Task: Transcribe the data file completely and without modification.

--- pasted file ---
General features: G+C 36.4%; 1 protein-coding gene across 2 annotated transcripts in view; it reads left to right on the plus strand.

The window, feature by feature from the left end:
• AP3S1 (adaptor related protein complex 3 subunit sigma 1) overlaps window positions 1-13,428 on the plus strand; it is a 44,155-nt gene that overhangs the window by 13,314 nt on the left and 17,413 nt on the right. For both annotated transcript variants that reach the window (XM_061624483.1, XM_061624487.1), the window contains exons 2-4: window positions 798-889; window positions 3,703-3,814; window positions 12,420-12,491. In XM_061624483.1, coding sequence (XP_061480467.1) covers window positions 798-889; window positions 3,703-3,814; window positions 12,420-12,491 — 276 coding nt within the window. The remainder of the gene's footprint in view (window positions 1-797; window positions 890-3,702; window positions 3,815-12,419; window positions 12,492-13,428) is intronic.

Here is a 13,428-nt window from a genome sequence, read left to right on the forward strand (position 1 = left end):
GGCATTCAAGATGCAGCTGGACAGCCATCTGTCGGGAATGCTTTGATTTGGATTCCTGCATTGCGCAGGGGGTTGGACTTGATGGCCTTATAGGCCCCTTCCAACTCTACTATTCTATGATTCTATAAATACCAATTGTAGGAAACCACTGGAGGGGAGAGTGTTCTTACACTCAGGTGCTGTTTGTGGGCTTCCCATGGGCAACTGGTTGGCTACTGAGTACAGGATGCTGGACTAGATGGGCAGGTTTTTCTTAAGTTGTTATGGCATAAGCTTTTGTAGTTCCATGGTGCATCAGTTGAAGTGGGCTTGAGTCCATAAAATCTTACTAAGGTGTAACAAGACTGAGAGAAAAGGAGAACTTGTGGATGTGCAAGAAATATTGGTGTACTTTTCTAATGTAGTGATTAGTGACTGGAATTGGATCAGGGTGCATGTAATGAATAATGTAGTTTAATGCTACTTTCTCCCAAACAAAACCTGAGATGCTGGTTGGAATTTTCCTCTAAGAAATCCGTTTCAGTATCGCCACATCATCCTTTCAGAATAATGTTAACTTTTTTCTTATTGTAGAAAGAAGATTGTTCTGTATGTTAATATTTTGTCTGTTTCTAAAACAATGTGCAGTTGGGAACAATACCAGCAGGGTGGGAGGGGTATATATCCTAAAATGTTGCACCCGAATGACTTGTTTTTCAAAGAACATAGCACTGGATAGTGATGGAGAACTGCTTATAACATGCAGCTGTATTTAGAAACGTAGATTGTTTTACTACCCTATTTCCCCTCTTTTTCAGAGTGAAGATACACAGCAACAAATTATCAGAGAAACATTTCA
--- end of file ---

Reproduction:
General features: G+C 36.4%; 1 protein-coding gene across 2 annotated transcripts in view; it reads left to right on the plus strand.

The window, feature by feature from the left end:
• AP3S1 (adaptor related protein complex 3 subunit sigma 1) overlaps window positions 1-13,428 on the plus strand; it is a 44,155-nt gene that overhangs the window by 13,314 nt on the left and 17,413 nt on the right. For both annotated transcript variants that reach the window (XM_061624483.1, XM_061624487.1), the window contains exons 2-4: window positions 798-889; window positions 3,703-3,814; window positions 12,420-12,491. In XM_061624483.1, coding sequence (XP_061480467.1) covers window positions 798-889; window positions 3,703-3,814; window positions 12,420-12,491 — 276 coding nt within the window. The remainder of the gene's footprint in view (window positions 1-797; window positions 890-3,702; window positions 3,815-12,419; window positions 12,492-13,428) is intronic.

Here is a 13,428-nt window from a genome sequence, read left to right on the forward strand (position 1 = left end):
GGCATTCAAGATGCAGCTGGACAGCCATCTGTCGGGAATGCTTTGATTTGGATTCCTGCATTGCGCAGGGGGTTGGACTTGATGGCCTTATAGGCCCCTTCCAACTCTACTATTCTATGATTCTATAAATACCAATTGTAGGAAACCACTGGAGGGGAGAGTGTTCTTACACTCAGGTGCTGTTTGTGGGCTTCCCATGGGCAACTGGTTGGCTACTGAGTACAGGATGCTGGACTAGATGGGCAGGTTTTTCTTAAGTTGTTATGGCATAAGCTTTTGTAGTTCCATGGTGCATCAGTTGAAGTGGGCTTGAGTCCATAAAATCTTACTAAGGTGTAACAAGACTGAGAGAAAAGGAGAACTTGTGGATGTGCAAGAAATATTGGTGTACTTTTCTAATGTAGTGATTAGTGACTGGAATTGGATCAGGGTGCATGTAATGAATAATGTAGTTTAATGCTACTTTCTCCCAAACAAAACCTGAGATGCTGGTTGGAATTTTCCTCTAAGAAATCCGTTTCAGTATCGCCACATCATCCTTTCAGAATAATGTTAACTTTTTTCTTATTGTAGAAAGAAGATTGTTCTGTATGTTAATATTTTGTCTGTTTCTAAAACAATGTGCAGTTGGGAACAATACCAGCAGGGTGGGAGGGGTATATATCCTAAAATGTTGCACCCGAATGACTTGTTTTTCAAAGAACATAGCACTGGATAGTGATGGAGAACTGCTTATAACATGCAGCTGTATTTAGAAACGTAGATTGTTTTACTACCCTATTTCCCCTCTTTTTCAGAGTGAAGATACACAGCAACAAATTATCAGAGAAACATTTCA